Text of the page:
Book Review: The Small Change Diet: 10 Steps to a Thinner, Healthier You
I saw this book two weeks ago on a 70% sale in my local bookstore. I’ve always researched about fitness and how our body generally reacts to food and exercise. I myself have written a few blogs and even shared blogs that are quite interesting to read about. When I saw the book and perused the author’s titles in the front page and the first few pages of the book. I figured I need to have a little review of my own ideas and browse a certified professional when it came to fitness and weight loss.
I mean, I know how I did it and whenever my friends or colleagues ask me for tips or recommendations I tell them what I know not only from what I know but also from what I have researched and read on the internet, on books, and on videos. I just wanted to know more in a sense that I get to tell my friends “oh this author has some good tips” or perhaps actually give them a solid reference, the type of reference that they can actually hold, instead of me blurting out “I read somewhere that…” or “There was this article I saw that…” and this would be better because people yearn for concrete stuff nowadays and ideas to these kinds of people are all just wind.
Aside from that, I figured maybe I can get some good tips too and I found a lot in this book.
The book itself is straightforward. It doesn’t beat around the bush when it came to introducing concepts and tips. The author also made a few interesting quips and some added humor to make the book more interesting to read. I found this method to be particularly effective specially when it came to people who never really read any books on good diet advice or seriously took good advice at all when it came to fitness. It wasn’t strict and it’s purely aimed at beginners. As for someone like me, who’s already in the know, I actually don’t mind a bit more “bitching” or cussing. But that’s just me.
The books is also mainly targeted for women. Although the author did write this for the general populace, being female meant that the focus of the book was to slim down through means that most men would find to hard or too awkward to do in real life. I’m not being sexist; I’m simply pointing out the fact that the book will realistically apply better to women than men. And not to mention men who are already past the slimming stage or is going through this part of their program with muscle building in mind. I mean the book itself is focused on thinning down with exercise being the last of the 10 steps (Oops, spoiler) and the exercises done aren’t exactly meant for muscle growth but mainly for weight loss and keeping the weight off. To be fair, the book is about losing weight and slimming down so this is just me warning muscle-men to stay away from this book. But that’s not to say that this books should be totally abandoned by fitness enthusiasts. This book is still a nice read and gives a good insight on the perspective of a professional nutritionist who isn’t looking into muscle building.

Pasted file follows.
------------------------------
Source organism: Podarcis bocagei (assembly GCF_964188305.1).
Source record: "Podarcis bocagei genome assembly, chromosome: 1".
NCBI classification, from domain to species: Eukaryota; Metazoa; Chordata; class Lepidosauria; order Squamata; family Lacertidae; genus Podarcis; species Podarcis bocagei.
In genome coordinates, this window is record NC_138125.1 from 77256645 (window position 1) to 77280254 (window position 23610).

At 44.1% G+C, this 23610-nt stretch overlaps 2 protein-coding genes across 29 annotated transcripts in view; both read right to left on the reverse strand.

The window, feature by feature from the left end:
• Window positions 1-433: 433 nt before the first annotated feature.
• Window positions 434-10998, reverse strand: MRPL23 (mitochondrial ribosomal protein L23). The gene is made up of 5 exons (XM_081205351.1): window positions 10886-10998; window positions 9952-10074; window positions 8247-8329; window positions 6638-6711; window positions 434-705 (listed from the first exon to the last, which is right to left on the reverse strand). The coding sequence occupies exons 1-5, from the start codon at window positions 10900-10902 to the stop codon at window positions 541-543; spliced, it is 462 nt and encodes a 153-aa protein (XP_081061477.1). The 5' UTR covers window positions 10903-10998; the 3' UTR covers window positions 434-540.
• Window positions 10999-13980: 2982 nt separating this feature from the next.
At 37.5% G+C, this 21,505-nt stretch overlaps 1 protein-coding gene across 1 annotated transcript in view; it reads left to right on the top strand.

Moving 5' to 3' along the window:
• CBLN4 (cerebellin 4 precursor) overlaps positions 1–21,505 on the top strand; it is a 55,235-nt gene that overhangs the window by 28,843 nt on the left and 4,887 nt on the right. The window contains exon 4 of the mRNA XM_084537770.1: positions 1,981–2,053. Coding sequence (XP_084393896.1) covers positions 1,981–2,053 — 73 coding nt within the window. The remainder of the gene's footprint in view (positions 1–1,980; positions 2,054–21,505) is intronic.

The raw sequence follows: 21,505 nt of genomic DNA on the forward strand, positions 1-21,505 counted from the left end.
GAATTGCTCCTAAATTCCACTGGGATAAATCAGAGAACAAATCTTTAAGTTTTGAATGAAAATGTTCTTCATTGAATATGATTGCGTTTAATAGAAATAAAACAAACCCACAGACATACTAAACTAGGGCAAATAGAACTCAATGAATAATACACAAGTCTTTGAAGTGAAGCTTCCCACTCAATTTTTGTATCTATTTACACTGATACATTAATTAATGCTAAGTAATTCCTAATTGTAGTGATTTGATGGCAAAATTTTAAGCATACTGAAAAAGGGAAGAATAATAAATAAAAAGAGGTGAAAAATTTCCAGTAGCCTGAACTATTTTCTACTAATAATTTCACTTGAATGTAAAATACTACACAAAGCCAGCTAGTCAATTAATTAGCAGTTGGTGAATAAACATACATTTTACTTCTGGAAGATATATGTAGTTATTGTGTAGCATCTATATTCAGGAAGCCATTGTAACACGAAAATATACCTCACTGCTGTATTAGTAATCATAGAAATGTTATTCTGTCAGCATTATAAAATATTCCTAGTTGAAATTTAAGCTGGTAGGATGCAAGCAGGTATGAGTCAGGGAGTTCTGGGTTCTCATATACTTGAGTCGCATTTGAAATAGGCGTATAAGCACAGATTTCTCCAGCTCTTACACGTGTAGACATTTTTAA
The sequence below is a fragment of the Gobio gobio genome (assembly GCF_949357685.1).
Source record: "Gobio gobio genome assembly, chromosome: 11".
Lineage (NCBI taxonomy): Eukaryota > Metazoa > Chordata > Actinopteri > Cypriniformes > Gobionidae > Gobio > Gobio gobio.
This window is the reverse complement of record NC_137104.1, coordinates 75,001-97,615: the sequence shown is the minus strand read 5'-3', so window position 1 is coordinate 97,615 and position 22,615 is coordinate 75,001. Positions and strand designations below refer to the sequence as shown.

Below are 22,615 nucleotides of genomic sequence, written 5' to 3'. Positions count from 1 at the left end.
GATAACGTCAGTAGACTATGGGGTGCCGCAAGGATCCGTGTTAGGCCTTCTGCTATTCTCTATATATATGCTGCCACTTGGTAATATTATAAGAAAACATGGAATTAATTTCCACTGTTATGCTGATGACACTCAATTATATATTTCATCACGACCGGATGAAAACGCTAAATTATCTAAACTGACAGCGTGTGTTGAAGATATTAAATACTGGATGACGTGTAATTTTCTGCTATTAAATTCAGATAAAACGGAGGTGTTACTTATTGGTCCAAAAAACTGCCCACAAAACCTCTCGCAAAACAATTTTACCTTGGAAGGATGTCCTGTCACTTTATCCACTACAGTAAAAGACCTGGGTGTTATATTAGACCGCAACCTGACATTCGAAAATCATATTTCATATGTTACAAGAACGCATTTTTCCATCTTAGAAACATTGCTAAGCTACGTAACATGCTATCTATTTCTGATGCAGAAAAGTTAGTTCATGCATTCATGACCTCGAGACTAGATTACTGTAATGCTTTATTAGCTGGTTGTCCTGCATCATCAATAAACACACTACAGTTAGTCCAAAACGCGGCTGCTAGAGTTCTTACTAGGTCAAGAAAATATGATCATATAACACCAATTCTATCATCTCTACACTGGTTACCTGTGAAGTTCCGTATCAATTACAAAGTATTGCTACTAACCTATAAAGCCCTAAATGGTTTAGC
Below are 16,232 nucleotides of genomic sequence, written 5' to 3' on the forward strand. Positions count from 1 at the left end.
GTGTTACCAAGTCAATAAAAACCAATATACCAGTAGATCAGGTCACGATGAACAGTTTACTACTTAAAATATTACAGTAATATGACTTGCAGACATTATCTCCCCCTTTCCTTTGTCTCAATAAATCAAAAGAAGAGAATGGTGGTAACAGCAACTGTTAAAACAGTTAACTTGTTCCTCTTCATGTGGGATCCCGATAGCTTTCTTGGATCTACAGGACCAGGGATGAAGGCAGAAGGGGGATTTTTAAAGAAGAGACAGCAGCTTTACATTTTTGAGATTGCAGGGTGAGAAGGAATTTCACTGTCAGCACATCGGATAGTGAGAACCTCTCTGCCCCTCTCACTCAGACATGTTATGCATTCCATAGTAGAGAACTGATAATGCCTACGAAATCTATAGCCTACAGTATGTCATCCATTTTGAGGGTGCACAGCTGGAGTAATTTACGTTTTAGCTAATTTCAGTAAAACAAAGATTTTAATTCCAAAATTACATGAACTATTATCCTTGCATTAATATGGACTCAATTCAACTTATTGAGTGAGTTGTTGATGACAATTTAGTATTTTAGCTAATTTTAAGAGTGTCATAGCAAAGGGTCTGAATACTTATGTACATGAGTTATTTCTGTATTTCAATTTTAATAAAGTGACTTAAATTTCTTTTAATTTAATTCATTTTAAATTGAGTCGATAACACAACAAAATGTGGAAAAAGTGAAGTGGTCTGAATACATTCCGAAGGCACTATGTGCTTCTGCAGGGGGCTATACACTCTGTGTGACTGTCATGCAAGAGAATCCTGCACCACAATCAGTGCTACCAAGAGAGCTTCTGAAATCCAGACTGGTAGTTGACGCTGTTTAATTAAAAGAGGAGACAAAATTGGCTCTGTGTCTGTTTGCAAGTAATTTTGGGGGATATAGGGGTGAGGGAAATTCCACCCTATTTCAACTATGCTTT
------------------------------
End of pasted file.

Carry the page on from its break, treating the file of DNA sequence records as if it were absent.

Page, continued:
I’d also like to note that the book is far from eating the Paleo-way. The book is a guide to modern fitness after all. So it has to make use of what people normally consume everyday which are processed foods. But fret not, she’s not really endorsing them as primary foods but as healthier food substitutes to otherwise unhealthy meals or meal principles.
With the above mentioned, this book is still a very recommendable book for overall healthy and wellness. It’s user friendly and is not required to be finished until you get to finish the current “change”. This is a really good “fitness basics” book since every good fitness program out there, even with muscle building in mind, always comprises of about 80% diet and this books is more than enough to get that 80% in anyone’s program. She also gives a good grasp on how to eat right and make it stay that way through various accounts of what her patients have done or what she recommends. The author enhances the experience by providing patient experiences and I’m sure most readers would identify with the patients she mentions. Sure enough, the author knows what she’s talking about in the world of general fitness and slimming down.
Overall rating: 7/10
The book could’ve gotten a perfect 10 had it somehow related more to natural eating but of course, that would be a bit hardcore and this book is simply a “basics” book. And for that, the score should suffice.